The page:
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In Malice by Children, In Understanding Be Men

In Malice by Children, In Understanding Be Men

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Published by glennpease

1 Cor. xiv. 20.


1 Cor. xiv. 20.


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Published by: glennpease on Jul 09, 2014
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I MALICE BY CHILDRE, I UDERSTADIG BE MEBY EDWARD HAWKIS, D.D. 1 Cor. xiv. 20. I MALICE BE CHILDRE- I UDERSTADIG BE ME. IF a right use of the Church is of vast import ance in order to a wholesome knowledge of the Scriptures, the proper exercise of our own U DERSTADIG is essential to both. This is a truth so obvious, as scarcely to be controverted except by the mere Fanatic. Even he who maintains the absolute authority of the Church, must at least allow to her members one deliberate act of their own reason ; whilst those who only yield a just deference to her authority will of course be called upon for many. Admit with the Romanist the absolute Infallibility of the existing Church, and no doubt it covers all her declarations of doctrine ; we must accept them all with implicit faith ; but we must still have determined by a prior act of judgment the cor- 222 SERMO VII. rectness of the claim. Or allow only the Infalli bility of the Primitive Church whilst she was one and truly catholic, this will in fact extend only to a few doctrines, and leave the truth of every other to be weighed and examined. But if, with the Church of England, we see no proof of the Infal libility of the Church any where, and consequently disallow in every case, but that of Christ and His Apostles, the claim of absolute authority,
then the province of Reason, however it may require to be regulated and restrained by the nature of the subject, or by our duty to the Divine Author of Revelation, will be co-extensive with the whole range of Christian truth. How is it then that even from Protestant writers, and at this day, we hear so many in vectives against the exercise of Reason in mat ters of Religion ? Faith is invidiously contrasted with Reason, and the cultivation of our moral affections with that of the intellect ; as if the principle of Faith excluded argumentation, and, the heart being right, the judgment must of necessity be sound. Or sacred criticism is dis countenanced ; we must study the Scriptures, it is said, not with a grammar and a dic tionary, but with a Catechism and a Liturgy ; as if Criticism and History were incompatible, and traditional interpretations were not to assist, but to supersede the consideration of the text itself. Or the very examination of the Christian SERMO VII. 223 Evidences is censured, as a profane and irreverent re-opening of questions long ago decided ; as if Christian truth were a person once tried and acquitted, and therefore not to be again sub mitted to trial, instead of being, as it is, a subject ever new, and of the deepest interest to each individual man in each successive genera tion \ But when these and similar sentiments are expressed, as they often are, neither by fanatical enthusiasts, nor by covert assailants of religious truth, but by men of learning, ingenuity, and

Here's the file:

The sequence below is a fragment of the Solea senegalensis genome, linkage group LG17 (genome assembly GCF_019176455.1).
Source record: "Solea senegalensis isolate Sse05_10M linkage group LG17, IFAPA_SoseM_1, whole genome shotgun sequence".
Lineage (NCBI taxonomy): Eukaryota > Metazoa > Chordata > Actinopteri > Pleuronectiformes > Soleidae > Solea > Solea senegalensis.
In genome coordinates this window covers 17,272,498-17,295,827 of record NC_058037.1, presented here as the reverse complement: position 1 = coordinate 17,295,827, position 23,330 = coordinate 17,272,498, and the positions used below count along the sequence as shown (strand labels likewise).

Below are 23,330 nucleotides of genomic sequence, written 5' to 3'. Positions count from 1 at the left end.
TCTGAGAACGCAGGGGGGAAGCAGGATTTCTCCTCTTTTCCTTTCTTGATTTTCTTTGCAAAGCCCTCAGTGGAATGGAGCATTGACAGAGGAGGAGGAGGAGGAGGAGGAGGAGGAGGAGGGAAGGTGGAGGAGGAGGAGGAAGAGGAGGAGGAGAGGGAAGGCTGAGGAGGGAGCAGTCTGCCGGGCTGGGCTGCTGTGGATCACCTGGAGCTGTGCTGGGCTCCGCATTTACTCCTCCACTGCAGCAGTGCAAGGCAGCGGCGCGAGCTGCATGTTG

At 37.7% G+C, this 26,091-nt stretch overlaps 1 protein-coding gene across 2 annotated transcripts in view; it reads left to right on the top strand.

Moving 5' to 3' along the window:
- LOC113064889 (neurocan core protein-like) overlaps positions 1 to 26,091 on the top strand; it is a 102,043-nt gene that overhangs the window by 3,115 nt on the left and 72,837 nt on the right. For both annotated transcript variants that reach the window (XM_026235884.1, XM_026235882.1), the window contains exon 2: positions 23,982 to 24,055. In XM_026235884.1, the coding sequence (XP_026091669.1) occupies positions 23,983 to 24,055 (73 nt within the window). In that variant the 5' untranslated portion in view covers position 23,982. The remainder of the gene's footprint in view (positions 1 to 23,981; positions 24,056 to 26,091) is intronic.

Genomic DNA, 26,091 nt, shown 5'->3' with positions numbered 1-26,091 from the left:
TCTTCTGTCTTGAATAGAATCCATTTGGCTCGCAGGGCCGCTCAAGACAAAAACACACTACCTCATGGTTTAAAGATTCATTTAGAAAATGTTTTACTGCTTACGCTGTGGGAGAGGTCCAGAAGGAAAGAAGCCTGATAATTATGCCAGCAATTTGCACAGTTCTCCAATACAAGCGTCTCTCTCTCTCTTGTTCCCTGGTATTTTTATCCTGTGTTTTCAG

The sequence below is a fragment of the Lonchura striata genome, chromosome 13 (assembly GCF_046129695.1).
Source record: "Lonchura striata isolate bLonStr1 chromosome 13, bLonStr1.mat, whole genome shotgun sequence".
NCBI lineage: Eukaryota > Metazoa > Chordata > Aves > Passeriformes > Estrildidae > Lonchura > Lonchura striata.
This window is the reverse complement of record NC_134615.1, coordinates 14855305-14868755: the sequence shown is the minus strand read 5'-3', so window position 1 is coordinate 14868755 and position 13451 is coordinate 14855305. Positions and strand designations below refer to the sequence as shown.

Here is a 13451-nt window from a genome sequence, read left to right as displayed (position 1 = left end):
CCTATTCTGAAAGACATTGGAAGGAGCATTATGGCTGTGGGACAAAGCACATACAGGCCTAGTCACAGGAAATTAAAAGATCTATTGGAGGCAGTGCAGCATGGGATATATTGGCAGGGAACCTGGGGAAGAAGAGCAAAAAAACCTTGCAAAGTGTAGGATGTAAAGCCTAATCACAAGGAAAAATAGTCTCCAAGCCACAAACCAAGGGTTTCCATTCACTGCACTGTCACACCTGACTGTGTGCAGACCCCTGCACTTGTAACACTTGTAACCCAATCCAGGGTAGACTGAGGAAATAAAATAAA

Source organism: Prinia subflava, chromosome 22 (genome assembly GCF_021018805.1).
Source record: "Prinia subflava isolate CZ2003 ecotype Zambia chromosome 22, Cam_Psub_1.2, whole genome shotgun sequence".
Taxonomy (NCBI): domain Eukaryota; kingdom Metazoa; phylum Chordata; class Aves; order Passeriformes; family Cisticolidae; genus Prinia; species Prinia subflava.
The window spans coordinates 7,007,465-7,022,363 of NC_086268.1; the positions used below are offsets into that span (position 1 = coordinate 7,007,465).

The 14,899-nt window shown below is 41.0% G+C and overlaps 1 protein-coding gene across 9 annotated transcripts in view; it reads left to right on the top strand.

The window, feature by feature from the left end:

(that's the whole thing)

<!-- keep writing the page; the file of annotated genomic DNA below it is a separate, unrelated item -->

sincere piety, shall we greatly err if we ascribe them for the most part either to overstrained conceptions of Church-authority, or to an over whelming dread of the abuse of human Reason ? Of Church-authority, however, its use and limits, I have formerly endeavoured to speak b . At present it may be expedient, before I advert to THE PROPER EMPLOYMET OF OUR REASO UPO MATTERS OF RELIGIO, briefly to notice some of the mischievous or fatal consequences resulting from its ABUSE. I. The abuses alluded to are not, of course, the illogical exercise, but the misuse and rnisap- * See British Critic, o. LI. Articles on the Evidences, and upon Ancient MSS. And see note at the end. " In Sermons IV, V, VI. 2-24 SERMO VII. plication of our intellectual powers; not incorrect reasonings or faulty judgments, but the undue exaltation of the intellect, that is to say, of the human understanding generally, not necessarily of our own in particular , and its undue, because unrestrained, employment upon subjects only in part within its grasp. And let it be carefully observed, that some of these abuses of Reason are by no means confined to men of a sceptical turn of mind verging upon infidelity, but are committed every day by Christians of fervent piety, and of what are often called high religious

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